By Reynaldo Cruz
After having a forgettable seventeen-team tournament last season, the Cuban Baseball National Commission decided to make changes. So they held a nationwide interview, visiting each and every one of the provinces to find out the opinions of journalists and players alike.
The result, which we can say for sure that did not surface in any province, is a Frankenseries. Finally, after a whole two years of
controversy surrounding the seventeen-team field and the presence of an in-season farm team —which had extended for over twenty years— the decision was to eliminate Metropolitanos and change the competition format.
Forty-five games will be played in the first stage, with no zones or pools to qualify, in a round-robin-like first round, all teams will
play three games against every contender. Meaning that from 45 matches at home, fans will only see their heroes 21 or 24 times, depending on how lucky they are… and we can bet who will be benefited from that “luck”.
When game 45 stops, the top eight teams, ignoring pools or zones, will move to the second round and each contender will be reinforced with five players from the eight remaining clubs —who will have no choice but to go home and call it a season— in a draft-like selection system. The top eight will then play another 42 matches (six against each opponent) and four of them will make it to the semifinals and therefore the finals.
What have we gained?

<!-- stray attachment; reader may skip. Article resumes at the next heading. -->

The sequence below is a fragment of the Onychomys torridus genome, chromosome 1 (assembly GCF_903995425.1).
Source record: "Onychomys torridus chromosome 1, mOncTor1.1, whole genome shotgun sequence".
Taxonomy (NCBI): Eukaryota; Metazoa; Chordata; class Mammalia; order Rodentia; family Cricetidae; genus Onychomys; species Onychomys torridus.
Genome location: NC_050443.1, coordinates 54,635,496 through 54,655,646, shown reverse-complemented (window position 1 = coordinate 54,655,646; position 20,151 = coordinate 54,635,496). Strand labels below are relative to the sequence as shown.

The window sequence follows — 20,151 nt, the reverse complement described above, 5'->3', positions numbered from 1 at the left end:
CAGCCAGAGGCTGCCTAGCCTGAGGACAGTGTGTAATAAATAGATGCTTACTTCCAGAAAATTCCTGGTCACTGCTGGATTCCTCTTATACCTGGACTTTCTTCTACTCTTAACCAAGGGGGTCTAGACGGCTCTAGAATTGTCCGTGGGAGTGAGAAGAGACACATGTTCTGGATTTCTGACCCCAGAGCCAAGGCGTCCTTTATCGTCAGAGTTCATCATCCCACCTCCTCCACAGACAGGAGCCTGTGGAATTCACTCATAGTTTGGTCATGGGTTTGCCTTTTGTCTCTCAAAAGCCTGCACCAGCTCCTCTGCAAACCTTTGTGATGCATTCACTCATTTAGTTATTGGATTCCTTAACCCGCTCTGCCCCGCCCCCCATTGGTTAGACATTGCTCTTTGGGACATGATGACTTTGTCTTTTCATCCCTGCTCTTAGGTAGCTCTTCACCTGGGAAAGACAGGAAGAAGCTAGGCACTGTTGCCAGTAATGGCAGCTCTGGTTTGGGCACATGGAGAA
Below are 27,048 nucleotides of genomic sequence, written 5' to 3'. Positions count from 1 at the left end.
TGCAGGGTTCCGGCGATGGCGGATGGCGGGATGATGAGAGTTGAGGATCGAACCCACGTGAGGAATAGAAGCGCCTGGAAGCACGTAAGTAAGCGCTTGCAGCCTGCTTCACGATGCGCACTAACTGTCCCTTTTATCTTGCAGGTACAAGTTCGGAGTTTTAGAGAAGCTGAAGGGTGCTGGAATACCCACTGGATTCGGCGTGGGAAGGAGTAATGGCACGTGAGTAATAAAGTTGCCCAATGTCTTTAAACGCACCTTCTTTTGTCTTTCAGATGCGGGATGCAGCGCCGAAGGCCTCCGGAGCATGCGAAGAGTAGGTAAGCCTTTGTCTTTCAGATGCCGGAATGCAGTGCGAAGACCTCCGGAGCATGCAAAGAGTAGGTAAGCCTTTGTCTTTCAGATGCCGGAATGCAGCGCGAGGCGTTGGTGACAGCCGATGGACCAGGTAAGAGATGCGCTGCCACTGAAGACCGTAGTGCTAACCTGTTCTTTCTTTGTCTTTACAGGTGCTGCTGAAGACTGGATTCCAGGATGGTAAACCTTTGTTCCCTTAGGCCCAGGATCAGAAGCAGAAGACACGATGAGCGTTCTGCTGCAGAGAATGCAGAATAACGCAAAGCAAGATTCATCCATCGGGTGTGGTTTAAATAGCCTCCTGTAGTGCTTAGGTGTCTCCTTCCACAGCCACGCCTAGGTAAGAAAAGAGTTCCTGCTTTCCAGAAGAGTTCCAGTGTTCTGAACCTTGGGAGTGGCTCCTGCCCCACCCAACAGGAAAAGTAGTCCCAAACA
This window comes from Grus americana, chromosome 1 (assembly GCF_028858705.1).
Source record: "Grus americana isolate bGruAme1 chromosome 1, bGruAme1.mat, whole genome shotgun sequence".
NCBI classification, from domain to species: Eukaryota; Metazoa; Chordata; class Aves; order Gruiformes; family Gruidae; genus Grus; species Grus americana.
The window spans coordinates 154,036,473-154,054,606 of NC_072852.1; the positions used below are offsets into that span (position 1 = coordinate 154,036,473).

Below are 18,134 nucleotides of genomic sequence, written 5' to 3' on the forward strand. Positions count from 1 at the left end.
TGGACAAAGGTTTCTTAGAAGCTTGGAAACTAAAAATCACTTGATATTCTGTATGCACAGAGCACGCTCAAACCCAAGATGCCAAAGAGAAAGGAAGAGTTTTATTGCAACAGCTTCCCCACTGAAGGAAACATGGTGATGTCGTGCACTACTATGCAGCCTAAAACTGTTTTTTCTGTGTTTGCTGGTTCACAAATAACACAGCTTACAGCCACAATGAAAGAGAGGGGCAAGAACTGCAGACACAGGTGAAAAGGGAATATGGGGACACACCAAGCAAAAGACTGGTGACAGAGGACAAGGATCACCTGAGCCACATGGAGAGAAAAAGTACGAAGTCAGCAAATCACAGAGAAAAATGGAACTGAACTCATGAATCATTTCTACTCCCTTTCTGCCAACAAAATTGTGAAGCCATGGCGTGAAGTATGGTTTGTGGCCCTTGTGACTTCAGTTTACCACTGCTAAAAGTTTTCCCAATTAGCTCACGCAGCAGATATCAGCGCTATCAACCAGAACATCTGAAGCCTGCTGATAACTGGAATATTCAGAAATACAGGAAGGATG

Nothing, honestly. Half the teams will be gone for the rest of the season, and some young prospects will lose seasoning games and the opportunity to develop skills.
Right now, when Cuban baseball is at a major crossroads, and the quality of international play has increased, players do need to play more. Less games (45 for half of the teams and 87 for the other half) will bring nothing but lower quality, and a shortage in the amount of young talent surfacing every year.
Many players who might later become stars start the seasons slow, mainly as rookies, and it is not until game 30 that they start showing signs of quality and all that. Limiting the amount of games played will hurt the legitimacy of the Rookie of the Year, since not all the players will have the chance to fully develop and many of them will be ignored for the second half.
So we hope that this type of structure does not last long, or the only first-place Cuban baseball still holds, being the IBAF World Ranking, will be gone in a couple of years.